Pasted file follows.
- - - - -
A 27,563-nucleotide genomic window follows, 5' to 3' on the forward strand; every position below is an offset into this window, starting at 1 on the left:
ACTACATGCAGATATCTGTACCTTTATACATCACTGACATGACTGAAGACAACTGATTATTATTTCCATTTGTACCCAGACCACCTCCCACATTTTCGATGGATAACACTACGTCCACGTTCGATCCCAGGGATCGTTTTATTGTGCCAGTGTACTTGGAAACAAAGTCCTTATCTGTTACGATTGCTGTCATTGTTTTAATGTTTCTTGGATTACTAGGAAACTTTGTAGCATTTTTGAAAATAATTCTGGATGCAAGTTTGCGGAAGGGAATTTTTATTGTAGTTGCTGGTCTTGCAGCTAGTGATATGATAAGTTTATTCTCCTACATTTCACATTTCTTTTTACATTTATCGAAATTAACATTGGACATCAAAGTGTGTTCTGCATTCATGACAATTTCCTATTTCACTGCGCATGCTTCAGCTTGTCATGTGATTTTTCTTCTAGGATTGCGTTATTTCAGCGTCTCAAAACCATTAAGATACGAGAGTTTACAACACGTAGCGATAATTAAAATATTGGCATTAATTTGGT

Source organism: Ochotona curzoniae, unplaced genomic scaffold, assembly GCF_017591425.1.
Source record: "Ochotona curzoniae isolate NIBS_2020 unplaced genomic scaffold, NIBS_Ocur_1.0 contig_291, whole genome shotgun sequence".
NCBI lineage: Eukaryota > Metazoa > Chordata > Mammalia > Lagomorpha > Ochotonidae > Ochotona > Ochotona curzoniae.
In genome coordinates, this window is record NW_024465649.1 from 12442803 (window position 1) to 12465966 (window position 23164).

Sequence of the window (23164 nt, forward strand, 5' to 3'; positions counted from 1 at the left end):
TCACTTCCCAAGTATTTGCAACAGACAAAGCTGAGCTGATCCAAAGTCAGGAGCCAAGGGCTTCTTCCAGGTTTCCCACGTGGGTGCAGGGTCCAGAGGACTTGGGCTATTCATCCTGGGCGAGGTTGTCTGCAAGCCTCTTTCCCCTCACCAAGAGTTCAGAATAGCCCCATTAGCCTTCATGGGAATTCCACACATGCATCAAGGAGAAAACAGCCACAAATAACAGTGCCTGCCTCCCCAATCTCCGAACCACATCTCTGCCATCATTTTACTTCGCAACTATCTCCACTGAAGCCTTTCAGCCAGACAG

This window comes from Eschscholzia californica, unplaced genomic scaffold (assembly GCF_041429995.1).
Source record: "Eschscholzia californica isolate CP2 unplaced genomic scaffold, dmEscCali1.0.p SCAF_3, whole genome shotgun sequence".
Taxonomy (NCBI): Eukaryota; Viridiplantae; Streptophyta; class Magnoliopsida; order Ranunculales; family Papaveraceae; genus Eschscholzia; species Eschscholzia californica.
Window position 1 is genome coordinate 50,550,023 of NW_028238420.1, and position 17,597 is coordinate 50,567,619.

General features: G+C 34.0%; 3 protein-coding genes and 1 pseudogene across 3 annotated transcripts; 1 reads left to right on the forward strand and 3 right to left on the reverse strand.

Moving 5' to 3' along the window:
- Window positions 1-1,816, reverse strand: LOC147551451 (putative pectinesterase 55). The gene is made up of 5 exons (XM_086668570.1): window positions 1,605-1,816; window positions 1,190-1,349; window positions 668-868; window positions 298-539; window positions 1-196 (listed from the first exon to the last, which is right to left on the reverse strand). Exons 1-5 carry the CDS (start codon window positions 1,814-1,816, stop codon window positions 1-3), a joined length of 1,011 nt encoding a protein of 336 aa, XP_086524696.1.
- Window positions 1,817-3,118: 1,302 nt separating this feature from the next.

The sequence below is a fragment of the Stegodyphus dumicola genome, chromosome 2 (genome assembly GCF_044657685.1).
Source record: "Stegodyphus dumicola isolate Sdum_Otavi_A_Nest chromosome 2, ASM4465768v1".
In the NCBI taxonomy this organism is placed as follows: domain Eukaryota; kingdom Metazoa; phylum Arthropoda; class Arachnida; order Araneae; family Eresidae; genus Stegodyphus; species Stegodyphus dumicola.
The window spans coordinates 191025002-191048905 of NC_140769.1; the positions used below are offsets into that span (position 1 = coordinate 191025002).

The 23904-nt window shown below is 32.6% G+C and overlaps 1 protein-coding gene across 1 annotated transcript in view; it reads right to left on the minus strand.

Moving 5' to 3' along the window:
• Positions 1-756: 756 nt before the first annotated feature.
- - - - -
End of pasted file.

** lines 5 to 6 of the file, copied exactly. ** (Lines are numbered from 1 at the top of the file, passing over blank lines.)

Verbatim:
NCBI lineage: Eukaryota > Metazoa > Chordata > Mammalia > Lagomorpha > Ochotonidae > Ochotona > Ochotona curzoniae.
In genome coordinates, this window is record NW_024465649.1 from 12442803 (window position 1) to 12465966 (window position 23164).